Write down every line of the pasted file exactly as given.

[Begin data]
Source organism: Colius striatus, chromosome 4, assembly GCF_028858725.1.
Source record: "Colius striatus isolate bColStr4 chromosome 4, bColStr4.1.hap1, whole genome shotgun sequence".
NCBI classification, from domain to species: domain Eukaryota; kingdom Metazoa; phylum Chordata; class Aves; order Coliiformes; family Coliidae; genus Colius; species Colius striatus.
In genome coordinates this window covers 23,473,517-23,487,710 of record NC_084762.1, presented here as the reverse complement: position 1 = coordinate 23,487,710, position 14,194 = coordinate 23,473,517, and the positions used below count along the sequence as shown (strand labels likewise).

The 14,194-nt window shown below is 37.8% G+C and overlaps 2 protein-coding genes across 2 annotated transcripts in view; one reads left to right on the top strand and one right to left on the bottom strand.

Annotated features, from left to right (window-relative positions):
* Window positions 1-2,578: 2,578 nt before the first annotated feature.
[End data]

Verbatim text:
Source organism: Colius striatus, chromosome 4, assembly GCF_028858725.1.
Source record: "Colius striatus isolate bColStr4 chromosome 4, bColStr4.1.hap1, whole genome shotgun sequence".
NCBI classification, from domain to species: domain Eukaryota; kingdom Metazoa; phylum Chordata; class Aves; order Coliiformes; family Coliidae; genus Colius; species Colius striatus.
In genome coordinates this window covers 23,473,517-23,487,710 of record NC_084762.1, presented here as the reverse complement: position 1 = coordinate 23,487,710, position 14,194 = coordinate 23,473,517, and the positions used below count along the sequence as shown (strand labels likewise).

The 14,194-nt window shown below is 37.8% G+C and overlaps 2 protein-coding genes across 2 annotated transcripts in view; one reads left to right on the top strand and one right to left on the bottom strand.

Annotated features, from left to right (window-relative positions):
* Window positions 1-2,578: 2,578 nt before the first annotated feature.